Wilmes’ memoir offers an inspirational guide for getting through the often sudden and disorienting twists that life throws our way.
The eldest of nine children raised on a Missouri farm, the now 50-something Wilmes was steeped in traditional Catholicism. Much of his memoir involves the loss, then rediscovery, of that faith. It this belief system that informs his mantra: “In all sadness, there is joy; in all joy, there is sadness.” Offered as the first volume of an intended trilogy, the narrative covers the first 30 or so years of the author’s life. Here, he shares his journey of self-discovery, which took him through an initially failed effort at college, a variety of jobs, a stint in the Marines, and a temporary return to the family farm to help them during an especially difficult time. Although thematically his tale centers on his crisis of faith and reaffirmation of Christianity, the most poignant sections deal with the loss of his mother to cancer and his acceptance that he must henceforth forge his own path. Wilmes states his literary goal up front: “it is to comfort those who mourn and to help them overcome their challenges and move on with their lives.” Writing in an engaging, pleasantly conversational style, Wilmes displays an endearing honesty about his early tendency to deny the negative emotions surrounding tragedy, a pattern that kept him sheltered from pain and out of touch with the psychological storm that was brewing just below the surface. Eventually, his spiritual optimism led him to professional and personal satisfaction. His text is a testament to the strength of the human spirit, but it becomes weighted down with a repetitious religiosity that obscures what could have been a more universal message of hope and opportunity. As it stands, the most receptive audience likely will be among those who are already believers or who are struggling to reconcile great losses with Christian teachings.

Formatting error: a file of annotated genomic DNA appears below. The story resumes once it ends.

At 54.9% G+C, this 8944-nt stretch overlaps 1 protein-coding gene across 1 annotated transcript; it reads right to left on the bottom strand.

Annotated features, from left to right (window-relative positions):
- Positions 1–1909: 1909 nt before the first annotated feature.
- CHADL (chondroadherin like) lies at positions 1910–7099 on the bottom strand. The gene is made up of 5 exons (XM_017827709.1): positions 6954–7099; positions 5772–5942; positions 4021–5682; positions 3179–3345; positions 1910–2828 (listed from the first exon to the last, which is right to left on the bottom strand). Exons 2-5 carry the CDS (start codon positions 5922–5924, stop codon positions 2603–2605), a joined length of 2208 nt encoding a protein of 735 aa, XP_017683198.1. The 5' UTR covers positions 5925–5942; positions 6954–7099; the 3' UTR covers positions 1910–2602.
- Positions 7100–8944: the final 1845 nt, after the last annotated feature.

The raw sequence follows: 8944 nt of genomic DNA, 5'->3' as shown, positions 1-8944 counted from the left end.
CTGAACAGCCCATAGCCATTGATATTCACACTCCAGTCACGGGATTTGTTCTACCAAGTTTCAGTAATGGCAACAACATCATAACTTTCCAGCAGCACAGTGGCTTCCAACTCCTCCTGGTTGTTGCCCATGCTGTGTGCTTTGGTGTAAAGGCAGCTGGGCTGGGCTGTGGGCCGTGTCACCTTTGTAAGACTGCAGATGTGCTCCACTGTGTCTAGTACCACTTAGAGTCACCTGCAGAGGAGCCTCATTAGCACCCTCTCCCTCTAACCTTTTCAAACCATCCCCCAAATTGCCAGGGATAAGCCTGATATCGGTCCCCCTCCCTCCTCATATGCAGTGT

A heartfelt and touching tale of a man who found comfort and strength in his religious convictions.